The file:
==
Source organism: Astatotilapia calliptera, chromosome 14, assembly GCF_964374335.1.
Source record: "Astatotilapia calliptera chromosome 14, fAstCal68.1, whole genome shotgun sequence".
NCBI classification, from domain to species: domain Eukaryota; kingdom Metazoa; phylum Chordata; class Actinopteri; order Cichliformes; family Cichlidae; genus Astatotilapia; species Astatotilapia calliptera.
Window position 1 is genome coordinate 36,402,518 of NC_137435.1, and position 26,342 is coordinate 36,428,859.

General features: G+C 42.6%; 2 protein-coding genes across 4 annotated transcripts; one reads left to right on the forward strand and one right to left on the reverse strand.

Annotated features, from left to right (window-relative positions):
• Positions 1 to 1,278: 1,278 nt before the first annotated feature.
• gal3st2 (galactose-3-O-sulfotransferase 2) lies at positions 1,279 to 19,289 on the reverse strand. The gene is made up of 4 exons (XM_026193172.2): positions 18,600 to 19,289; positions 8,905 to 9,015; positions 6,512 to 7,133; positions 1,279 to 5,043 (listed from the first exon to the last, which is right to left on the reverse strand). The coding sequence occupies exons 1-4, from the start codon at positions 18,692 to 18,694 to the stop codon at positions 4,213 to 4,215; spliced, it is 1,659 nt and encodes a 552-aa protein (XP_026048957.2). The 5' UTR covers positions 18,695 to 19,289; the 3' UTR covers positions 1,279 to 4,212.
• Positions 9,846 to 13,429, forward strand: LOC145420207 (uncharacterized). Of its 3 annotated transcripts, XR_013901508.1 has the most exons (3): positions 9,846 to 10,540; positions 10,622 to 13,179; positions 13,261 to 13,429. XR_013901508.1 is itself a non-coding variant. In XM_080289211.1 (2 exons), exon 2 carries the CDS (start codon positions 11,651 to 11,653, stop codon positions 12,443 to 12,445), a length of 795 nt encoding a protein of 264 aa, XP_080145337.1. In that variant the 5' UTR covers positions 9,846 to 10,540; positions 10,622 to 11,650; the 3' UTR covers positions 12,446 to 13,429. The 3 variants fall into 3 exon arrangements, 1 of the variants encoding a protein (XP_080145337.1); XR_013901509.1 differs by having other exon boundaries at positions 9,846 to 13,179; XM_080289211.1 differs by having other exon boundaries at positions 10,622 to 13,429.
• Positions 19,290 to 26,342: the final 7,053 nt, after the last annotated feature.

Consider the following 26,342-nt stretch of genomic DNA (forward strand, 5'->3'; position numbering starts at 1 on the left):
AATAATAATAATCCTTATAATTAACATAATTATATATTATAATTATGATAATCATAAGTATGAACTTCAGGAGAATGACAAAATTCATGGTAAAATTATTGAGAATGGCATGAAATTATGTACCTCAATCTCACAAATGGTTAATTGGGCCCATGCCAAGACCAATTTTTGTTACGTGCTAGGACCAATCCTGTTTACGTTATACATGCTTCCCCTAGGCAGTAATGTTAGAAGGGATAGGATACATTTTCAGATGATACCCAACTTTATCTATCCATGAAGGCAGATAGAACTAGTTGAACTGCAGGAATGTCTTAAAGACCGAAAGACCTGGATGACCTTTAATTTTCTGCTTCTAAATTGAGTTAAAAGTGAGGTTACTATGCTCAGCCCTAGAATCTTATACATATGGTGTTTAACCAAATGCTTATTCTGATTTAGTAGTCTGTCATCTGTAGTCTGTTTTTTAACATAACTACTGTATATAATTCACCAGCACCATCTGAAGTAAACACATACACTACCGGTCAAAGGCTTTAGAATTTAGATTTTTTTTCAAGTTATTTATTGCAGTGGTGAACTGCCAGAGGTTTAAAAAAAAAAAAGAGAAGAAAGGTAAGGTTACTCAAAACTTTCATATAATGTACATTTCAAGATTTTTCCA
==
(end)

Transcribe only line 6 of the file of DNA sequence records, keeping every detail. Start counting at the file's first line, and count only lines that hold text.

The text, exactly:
Annotated features, from left to right (window-relative positions):